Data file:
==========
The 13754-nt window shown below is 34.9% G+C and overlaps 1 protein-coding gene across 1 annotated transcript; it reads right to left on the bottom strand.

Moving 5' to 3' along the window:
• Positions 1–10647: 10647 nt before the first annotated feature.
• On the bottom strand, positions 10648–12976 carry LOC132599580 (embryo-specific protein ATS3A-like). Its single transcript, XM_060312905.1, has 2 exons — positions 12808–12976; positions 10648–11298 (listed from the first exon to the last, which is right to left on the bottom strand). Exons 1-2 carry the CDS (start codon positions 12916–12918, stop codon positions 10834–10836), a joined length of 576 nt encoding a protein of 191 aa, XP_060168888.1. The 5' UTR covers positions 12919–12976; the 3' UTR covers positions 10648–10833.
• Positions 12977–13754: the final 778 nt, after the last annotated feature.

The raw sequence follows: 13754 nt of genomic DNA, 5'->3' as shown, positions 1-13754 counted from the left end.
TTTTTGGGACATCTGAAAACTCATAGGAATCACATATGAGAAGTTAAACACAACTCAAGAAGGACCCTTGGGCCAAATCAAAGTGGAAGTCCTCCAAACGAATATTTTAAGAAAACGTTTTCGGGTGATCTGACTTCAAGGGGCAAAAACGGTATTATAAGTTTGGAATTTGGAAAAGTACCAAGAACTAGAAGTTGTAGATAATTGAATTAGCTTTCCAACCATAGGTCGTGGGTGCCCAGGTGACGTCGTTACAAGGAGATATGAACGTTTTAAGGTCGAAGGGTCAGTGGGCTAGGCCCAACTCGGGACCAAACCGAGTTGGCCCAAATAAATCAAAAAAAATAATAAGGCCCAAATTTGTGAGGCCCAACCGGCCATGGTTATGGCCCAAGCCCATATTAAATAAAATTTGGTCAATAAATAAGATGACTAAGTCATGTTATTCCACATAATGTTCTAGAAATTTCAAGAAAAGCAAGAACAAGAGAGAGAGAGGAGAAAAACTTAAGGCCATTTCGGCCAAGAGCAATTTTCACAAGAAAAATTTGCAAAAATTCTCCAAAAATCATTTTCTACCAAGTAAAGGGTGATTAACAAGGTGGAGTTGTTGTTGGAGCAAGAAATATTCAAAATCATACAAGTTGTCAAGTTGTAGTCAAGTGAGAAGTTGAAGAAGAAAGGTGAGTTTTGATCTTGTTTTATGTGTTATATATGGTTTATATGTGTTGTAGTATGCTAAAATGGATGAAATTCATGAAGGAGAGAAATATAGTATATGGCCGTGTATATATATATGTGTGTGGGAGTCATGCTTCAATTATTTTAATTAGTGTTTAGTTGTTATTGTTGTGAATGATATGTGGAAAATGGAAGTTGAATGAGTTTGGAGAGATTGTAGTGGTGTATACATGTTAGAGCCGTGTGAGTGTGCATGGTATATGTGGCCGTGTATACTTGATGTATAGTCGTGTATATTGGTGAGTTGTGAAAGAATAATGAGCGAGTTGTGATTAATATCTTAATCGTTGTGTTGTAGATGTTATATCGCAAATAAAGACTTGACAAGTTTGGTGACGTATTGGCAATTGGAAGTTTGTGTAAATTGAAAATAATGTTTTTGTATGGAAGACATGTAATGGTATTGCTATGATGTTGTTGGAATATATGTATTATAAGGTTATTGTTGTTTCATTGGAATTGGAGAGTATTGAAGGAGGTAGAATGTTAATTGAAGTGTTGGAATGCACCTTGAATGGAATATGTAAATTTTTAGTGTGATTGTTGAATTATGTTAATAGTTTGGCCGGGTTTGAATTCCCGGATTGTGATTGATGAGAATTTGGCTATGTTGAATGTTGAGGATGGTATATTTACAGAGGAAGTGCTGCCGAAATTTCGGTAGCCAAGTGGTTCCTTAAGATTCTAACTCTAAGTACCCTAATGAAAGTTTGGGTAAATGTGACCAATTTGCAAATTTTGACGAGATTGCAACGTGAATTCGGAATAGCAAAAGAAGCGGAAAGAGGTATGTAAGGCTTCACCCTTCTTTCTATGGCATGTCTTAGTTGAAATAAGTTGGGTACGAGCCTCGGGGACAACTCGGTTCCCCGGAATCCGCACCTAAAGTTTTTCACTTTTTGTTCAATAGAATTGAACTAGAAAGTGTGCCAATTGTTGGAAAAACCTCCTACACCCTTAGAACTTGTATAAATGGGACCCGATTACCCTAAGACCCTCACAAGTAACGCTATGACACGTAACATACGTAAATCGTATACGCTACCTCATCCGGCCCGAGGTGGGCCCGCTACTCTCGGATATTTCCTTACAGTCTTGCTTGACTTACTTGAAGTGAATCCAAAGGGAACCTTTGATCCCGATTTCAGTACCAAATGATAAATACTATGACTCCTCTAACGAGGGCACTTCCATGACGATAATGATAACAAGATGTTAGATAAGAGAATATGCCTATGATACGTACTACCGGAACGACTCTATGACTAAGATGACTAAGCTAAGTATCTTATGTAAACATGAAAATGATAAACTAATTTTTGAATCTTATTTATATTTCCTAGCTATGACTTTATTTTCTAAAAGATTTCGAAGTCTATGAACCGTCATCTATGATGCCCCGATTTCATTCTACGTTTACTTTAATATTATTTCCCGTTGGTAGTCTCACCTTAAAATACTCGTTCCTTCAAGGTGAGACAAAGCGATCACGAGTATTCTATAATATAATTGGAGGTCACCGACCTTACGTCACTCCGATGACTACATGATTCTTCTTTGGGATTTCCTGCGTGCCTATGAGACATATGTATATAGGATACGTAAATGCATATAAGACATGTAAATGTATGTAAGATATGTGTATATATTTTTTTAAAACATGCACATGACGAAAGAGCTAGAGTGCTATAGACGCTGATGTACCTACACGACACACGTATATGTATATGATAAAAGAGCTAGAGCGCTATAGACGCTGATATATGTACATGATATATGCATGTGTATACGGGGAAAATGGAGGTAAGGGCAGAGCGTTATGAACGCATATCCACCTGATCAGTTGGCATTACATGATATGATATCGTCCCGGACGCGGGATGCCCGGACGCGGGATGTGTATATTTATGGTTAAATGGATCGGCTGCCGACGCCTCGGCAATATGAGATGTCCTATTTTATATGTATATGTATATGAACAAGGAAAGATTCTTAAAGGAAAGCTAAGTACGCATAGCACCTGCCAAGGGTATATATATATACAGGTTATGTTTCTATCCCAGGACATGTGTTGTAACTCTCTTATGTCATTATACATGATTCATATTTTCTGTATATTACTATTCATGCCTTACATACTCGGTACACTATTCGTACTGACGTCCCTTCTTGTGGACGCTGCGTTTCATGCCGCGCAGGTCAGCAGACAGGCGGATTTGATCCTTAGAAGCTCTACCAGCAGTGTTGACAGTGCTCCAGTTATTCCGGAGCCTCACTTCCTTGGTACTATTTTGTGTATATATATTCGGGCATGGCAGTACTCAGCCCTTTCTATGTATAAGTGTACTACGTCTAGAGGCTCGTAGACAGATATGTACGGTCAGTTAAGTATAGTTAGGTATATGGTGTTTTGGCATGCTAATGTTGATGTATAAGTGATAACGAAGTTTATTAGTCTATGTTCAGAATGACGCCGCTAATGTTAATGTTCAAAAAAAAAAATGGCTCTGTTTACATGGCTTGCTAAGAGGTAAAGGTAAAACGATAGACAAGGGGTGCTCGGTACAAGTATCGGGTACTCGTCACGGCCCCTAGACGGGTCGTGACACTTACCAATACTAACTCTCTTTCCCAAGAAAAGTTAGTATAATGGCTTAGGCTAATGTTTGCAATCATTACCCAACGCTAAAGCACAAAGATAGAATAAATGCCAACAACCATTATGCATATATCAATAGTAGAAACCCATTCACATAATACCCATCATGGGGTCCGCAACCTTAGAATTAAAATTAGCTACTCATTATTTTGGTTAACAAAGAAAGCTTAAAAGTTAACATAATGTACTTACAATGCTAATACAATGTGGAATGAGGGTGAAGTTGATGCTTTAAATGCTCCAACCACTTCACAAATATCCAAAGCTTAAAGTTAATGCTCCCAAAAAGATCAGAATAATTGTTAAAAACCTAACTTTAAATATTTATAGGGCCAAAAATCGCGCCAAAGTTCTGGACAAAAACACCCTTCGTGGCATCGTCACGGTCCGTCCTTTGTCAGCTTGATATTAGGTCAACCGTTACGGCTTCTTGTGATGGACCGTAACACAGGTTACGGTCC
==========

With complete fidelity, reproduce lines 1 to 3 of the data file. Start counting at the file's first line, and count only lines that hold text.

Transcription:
The 13754-nt window shown below is 34.9% G+C and overlaps 1 protein-coding gene across 1 annotated transcript; it reads right to left on the bottom strand.

Moving 5' to 3' along the window:
• Positions 1–10647: 10647 nt before the first annotated feature.